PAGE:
Anticancer nanomedicines, such as liposomal doxorubicin, are supposed to be delivered to the cytosol of cancer cells in solid tumours like a “package”. However, at present, clinically-used nanomedicines can do nothing more than reduce their side effects, thus unable to improve their therapeutic efficacy significantly. One of the major reasons is that nanomedicines fail to penetrate into every cancer cell in tumors in a “door-to-door” manner.
Then, how to deliver nanomedicines to cancer cells directly? Recently, the team led by Prof. SHEN Youqing with the College of Chemical and Biological Engineering at ZJU and the team led by GU Zhen with California NanoSystems Institute and Center for Minimally Invasive Therapeutics at UCLA engaged in collaborative research into this field. They put forward a new mechanism for the active penetration of nanomedicines into tumour cells. To address this challenge, they needed to ensure that nanomedicines in solid tumours can be delivered into every cancer cell through different animal models. Their findings are published in the July 01 issue of Nature Nanotechnology.
Typically, nanomedicines range in size from 10 to 100 nm, resulting in a more restrictive molecular diffusion from the perivascular regions to distal cells. Tuning the size of nanomedicines and other properties could somewhat improve tumour penetration; however, the efficiency remains constantly low due to the unchanged passive diffusion of bulky nanomedicines against the interstitial fluid pressure gradient through a packed paracellular matrix.
Inspired by the endothelial cell caveolae-mediated transcytosis that actively transports cargos across the endothelium, SHEN Youqing et al. proposed that the endothelial cell transcytosis may actively transport nanomedicines across the capillary wall into tumour tissues, in addition to the passive accumulation via the enhanced permeation and retentioneffect. Furthermore, this ATP-dependent transcytosis process could also circumvent the difficulty in passive diffusion and make nanomedicines actively infiltrate throughout the tumour to reach distal cells.
The neutral long-circulating nanomedicine is converted into a cationic one by the enzyme on the luminal endothelial cell surface, which triggers the AMT of the nanomedicine across the endothelium.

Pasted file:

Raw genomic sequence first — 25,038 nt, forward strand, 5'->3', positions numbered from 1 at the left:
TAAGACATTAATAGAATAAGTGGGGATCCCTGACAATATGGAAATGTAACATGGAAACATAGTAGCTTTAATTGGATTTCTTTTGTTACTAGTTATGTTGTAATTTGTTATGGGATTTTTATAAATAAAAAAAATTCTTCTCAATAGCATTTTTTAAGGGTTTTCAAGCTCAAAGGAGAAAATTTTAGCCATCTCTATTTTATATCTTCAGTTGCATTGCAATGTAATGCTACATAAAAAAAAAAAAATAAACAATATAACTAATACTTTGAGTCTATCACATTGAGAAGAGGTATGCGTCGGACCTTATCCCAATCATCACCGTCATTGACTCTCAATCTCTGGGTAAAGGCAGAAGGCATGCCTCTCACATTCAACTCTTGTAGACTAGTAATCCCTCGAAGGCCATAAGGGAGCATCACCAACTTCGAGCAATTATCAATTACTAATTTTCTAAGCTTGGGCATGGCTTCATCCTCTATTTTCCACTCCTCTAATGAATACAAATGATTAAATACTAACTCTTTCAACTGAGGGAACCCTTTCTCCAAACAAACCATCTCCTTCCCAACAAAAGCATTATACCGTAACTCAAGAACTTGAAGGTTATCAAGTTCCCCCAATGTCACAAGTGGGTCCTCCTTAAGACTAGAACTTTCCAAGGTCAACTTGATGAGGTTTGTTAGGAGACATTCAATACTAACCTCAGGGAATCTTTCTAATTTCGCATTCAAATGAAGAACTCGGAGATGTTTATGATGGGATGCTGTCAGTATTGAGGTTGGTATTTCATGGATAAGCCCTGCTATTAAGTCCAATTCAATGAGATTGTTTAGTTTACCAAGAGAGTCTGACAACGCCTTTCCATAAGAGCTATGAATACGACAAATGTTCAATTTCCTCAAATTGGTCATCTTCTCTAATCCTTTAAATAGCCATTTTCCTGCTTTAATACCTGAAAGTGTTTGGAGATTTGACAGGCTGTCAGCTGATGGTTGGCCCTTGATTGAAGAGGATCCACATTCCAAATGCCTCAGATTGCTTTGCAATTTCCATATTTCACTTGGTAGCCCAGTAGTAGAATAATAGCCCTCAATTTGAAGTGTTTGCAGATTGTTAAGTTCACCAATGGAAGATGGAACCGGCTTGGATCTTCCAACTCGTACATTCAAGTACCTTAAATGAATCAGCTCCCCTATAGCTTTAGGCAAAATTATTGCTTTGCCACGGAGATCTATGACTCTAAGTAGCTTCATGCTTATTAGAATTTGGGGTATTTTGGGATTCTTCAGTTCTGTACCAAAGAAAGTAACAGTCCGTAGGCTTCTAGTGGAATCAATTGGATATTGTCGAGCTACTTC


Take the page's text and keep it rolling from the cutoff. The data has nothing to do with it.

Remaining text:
SHEN Youqing et al. presented a γ-glutamyl transpeptidase (GGT)-responsive camptothecin— polymer conjugate that can actively infiltrate throughout the tumour tissue through transcytosis. When the conjugate passes on the luminal endothelial cells of the tumour blood vessels or extravasates into the tumour interstitium, the overexpressed GGT on the cell membrane cleaves the γ-glutamyl moieties of the conjugate to generate positively charged primary amines. The resulting cationic conjugate undergoes caveolae-mediated endocytosis and transcytosis, which enables transendothelial and transcellular transport and a relatively uniform distribution throughout the tumour. The conjugate shows a potential antitumour activity in mouse models that lead to the eradication of small solid tumours (~100 mm3) and regression of large established tumours with clinically relevant sizes (~500 mm3), and significantly extends the survival of orthotopic pancreatic tumour-bearing mice compared to that with the first-line chemotherapeutic drug gemcitabine.
This bioresponsive drug delivery strategy can successfully circumvent a series of biological barriers in a ‘CAPIR’ (circulation, accumulation, penetration, internalization and release) cascade and conquer the constraints of nanomedicines in diffusion, thereby opening up a new avenue for the designing of nanomedicines in the next phase.